Mother Winter: A Memoir
Publisher: Simon & Schuster Audio
Date: February 2019
Duration: 5 hours 39 minutes
'Lyrical and emotionally gutting.' —O, THE OPRAH MAGAZINE
“Intellectually satisfying [and] artistically profound.” —KIRKUS REVIEWS (STARRED REVIEW)
“Mesmeric.”—THE PARIS REVIEW
“Vividly awesome and truly great.' —EILEEN MYLES
“Gorgeous, gutting, unforgettable.' —LENI ZUMAS
“Brilliant.” —MICHELLE TEA
An arresting memoir equal parts refugee-coming-of-age story, feminist manifesto, and meditation on motherhood, displacement, gender politics, and art that follows award-winning writer Sophia Shalmiyev’s flight from the Soviet Union, where she was forced to abandon her estranged mother, and her subsequent quest to find her.
Russian sentences begin backward, Sophia Shalmiyev tells us on the first page of her striking lyrical memoir. To understand the end of her story, we must go back to the beginning.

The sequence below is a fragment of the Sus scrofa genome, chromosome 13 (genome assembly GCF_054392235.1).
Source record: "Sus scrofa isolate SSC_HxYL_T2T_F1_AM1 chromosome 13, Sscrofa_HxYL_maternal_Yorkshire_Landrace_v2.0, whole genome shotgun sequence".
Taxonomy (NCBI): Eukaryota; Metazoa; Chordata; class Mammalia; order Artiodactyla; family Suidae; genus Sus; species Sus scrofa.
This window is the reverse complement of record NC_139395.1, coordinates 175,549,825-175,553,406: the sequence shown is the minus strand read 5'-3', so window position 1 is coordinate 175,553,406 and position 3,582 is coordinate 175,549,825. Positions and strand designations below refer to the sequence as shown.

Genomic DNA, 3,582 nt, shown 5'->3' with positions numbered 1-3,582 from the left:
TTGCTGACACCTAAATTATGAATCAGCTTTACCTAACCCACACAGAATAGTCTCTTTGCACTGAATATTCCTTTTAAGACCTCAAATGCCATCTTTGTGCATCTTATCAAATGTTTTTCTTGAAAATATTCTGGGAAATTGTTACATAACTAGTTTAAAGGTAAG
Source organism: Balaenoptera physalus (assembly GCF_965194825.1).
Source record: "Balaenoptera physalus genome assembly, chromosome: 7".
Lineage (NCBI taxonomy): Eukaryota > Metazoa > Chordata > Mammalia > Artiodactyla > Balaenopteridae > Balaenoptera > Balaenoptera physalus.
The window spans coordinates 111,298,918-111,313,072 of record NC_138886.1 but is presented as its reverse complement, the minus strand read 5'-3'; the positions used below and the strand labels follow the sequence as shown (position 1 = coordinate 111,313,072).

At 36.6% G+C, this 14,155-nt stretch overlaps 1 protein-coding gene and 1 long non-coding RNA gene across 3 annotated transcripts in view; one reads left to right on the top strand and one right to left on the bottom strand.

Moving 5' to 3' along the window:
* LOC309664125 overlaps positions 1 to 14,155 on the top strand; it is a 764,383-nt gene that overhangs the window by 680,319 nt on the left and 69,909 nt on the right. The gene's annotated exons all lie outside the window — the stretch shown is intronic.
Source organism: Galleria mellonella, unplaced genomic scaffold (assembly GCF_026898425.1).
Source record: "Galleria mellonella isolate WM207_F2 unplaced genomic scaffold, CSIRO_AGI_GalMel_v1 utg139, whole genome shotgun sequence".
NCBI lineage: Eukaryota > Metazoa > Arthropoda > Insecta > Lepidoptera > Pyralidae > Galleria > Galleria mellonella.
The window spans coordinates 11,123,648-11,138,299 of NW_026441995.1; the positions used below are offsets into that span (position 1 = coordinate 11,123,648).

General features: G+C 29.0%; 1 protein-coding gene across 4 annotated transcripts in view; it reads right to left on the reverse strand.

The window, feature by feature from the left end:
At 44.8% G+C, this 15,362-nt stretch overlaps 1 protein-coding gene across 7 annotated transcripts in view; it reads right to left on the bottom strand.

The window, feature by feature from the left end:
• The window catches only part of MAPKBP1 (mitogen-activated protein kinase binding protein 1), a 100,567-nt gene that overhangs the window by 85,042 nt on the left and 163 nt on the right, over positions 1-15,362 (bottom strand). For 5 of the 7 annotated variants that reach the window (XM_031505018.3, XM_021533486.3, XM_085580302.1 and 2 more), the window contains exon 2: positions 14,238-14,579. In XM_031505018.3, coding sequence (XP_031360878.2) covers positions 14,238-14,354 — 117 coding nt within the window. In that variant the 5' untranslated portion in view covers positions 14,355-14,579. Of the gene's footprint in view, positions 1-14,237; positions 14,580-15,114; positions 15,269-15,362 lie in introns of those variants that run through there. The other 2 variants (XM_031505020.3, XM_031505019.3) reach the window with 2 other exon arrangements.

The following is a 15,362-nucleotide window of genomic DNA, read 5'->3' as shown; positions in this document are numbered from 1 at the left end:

Born to a Russian mother and an Azerbaijani father, Shalmiyev was raised in the stark oppressiveness of 1980s Leningrad (now St. Petersburg), where anti-Semitism and an imbalance of power were omnipresent in her home. At just eleven years old, Shalmiyev’s father stole her away to America, forever abandoning her estranged alcoholic mother, Elena. Motherless on a tumultuous voyage to the states, terrified in a strange new land, Shalmiyev depicts in urgent, poetic vignettes her emotional journeys through an uncharted world as an immigrant, artist, and, eventually, as a mother of two. As an adult, Shalmiyev voyages back to Russia to search endlessly for the mother she never knew—in her pursuit, we witness an arresting, impassioned meditation on art-making, gender politics, displacement, and most potently, motherhood.